But economics is the Castor to the Pollux of governance and the dioskouroi must remain together. If the economy does not also have a fulsome avenue for collective expression, then the political pathway will veer off-course. The sine qua non of this is taxation — a mechanism whereby citizens invest in their own society, supporting the collective values that balance the human enterprise. The success of neo-liberalism over the past quarter-century has been in its demonization of taxation as a “burden” on citizens that needs to be lifted. The further it goes the more it hollows out the social enterprise. And corporate capitalism, which is the pinnacle of this ideology, knows no collective responsibility, only profits, shareholder dividends, and executive bonuses. Although corporations may be “persons” under the law, they are not humans: they have no life, they know no fear, they feel no pain.
Eliminating private property, doing away with markets, and abolishing capitalism — the prescription of Karl Marx to cure the disease — was attempted, with disastrous consequences for the citizens of the Soviet Union, Albania, North Korea, and Eastern Europe. Communism rapidly morphed into state capitalism, as politically oppressive and even more economically dysfunctional than the system it sought to replace. In my view, the failures of communism were not historically accidental or incidental. The elimination of private property proposed by Marx and Engels — arguably the most profound economic transformation ever envisioned — while attempting to address the critical issue of income inequality, was flawed in its understanding of both οἰκονόμος (oikonomos) and human nature. Piketty gives Marx full marks for positioning the issue of inequality of wealth squarely at the center of the political stage, however, the Marxist prescription failed to cure the disease; it simply replaced one calamitous illness with another.
What does Piketty propose?
The towering conclusion that emerges from Piketty’s work is that, if we seek to have a society that reflects democratic, meritocratic, and egalitarian values, we must have redistributive mechanisms. Otherwise divergent economic forces will inevitably give rise to large, and eventually extreme, inequalities. Inequalities that arise from capital accumulation. The rich will get richer; the poor poorer. This isn’t accidental, or incidental, it is a function of the way basic economic entities such as income, capital, markets, growth rates, interest rates, and capital accumulation occur. The historical record exhibits it; elementary mathematics prove it.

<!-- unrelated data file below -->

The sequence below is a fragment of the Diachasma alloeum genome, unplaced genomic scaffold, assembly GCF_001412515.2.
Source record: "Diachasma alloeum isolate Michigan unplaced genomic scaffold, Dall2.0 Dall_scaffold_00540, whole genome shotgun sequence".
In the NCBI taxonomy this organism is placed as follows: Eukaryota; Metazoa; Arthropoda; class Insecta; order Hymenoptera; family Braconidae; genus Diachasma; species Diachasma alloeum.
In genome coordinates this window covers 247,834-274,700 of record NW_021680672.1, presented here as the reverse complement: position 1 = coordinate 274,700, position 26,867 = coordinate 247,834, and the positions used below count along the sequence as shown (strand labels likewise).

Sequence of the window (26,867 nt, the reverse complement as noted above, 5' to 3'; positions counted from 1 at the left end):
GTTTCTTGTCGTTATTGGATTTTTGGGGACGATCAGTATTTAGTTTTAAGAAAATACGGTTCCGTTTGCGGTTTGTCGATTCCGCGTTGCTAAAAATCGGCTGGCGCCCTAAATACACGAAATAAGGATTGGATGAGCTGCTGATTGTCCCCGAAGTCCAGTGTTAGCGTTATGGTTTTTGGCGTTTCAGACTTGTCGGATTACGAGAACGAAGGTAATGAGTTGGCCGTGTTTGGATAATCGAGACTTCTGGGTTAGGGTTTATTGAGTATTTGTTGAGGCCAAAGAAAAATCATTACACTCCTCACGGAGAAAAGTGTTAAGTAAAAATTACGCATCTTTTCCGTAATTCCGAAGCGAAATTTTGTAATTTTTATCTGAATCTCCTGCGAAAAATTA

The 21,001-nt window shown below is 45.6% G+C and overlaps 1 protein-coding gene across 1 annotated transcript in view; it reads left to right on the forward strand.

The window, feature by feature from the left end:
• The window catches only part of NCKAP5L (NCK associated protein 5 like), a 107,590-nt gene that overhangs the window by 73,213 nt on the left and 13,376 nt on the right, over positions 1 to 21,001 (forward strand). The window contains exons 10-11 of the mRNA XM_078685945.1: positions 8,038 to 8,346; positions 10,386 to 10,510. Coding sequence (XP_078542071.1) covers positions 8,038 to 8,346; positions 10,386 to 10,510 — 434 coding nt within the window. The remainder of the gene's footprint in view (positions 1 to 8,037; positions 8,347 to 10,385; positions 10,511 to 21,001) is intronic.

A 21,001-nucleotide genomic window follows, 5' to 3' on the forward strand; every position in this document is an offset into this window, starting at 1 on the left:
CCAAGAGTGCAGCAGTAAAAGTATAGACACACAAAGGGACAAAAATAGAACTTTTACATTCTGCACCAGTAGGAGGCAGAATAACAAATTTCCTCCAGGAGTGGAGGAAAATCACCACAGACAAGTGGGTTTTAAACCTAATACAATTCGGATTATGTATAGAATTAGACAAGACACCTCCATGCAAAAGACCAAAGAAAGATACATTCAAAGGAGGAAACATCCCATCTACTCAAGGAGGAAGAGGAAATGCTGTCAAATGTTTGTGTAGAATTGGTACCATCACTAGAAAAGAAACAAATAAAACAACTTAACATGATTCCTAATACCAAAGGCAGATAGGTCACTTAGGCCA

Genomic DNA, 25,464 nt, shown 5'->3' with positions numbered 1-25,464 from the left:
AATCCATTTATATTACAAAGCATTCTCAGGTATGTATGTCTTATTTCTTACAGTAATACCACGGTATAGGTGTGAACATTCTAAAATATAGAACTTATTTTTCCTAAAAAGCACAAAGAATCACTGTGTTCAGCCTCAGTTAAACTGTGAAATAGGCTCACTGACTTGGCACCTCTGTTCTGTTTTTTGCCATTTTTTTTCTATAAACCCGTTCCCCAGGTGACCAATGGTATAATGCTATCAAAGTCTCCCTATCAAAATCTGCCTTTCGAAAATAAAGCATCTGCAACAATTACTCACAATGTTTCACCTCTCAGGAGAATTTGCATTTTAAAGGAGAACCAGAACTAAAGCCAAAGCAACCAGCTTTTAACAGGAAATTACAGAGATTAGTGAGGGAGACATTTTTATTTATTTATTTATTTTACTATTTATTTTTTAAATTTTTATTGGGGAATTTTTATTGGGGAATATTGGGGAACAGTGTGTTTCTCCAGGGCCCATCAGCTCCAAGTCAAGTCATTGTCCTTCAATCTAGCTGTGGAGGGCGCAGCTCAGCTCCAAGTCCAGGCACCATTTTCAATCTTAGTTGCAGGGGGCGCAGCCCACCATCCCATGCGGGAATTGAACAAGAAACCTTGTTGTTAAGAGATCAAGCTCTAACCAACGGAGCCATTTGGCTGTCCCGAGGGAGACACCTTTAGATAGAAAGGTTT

The regressive changes in individual and corporate income tax that were ushered in by Thatcherism and Reganomics have provided a textbook case over the last 35 years in how rapidly inequality and inegalitarianism can be promulgated. Therefore, progressive taxation must be situated at the heart of any government that wants to create or sustain an egalitarian society, based on meritocratic principles, that functions in a democratic fashion. The economic and political Gemini will walk hand in hand, or not at all.
Piketty goes further than this, however, because it is clear that progressive taxation by itself may curb the inegalitarian juggernaut, but it will not stop it. Society will still diverge. Thus, Piketty proposes a global tax on capital — yes, you heard that right — a tax on wealth itself. For the purposes of starting the discussion, Piketty moots a progressive capital tax scenario: zero per cent for assets less than $1.5 million CAD; one per cent for assets between $1.5 and $7 million CAD; and two per cent for assets greater than $7 million; or perhaps a more steeply progressive one rising to five or even ten per cent for assets greater than $1.5 billion CAD. The key points are that all assets are subject to taxation (if not all, then a tax simply creates an unequal economic playing field and capital shifts to the untaxed sector) and global (again, without widespread agreement at least on a continental or regional basis, a tax in one major jurisdiction but not another simply cause capital flight to tax havens).
It’s a bold proposal, but could it work? There would certainly be stiff resistance on the part of at least some of those with considerable wealth (although some super-capitalists, such as Warren Buffet and his Buffett Rule proposal for a minimum 30 per cent rate of taxation on millionaires, support the proposal that the wealthy should pay more tax). Piketty nonetheless suggests that it would be possible to move incrementally towards this goal. What he proposes is not so much a master plan or fully articulated program, as it is the departure point for a political and societal discussion that would lead to the realization of such a policy. The specifics we can determine; what we need to do is start discussing the idea.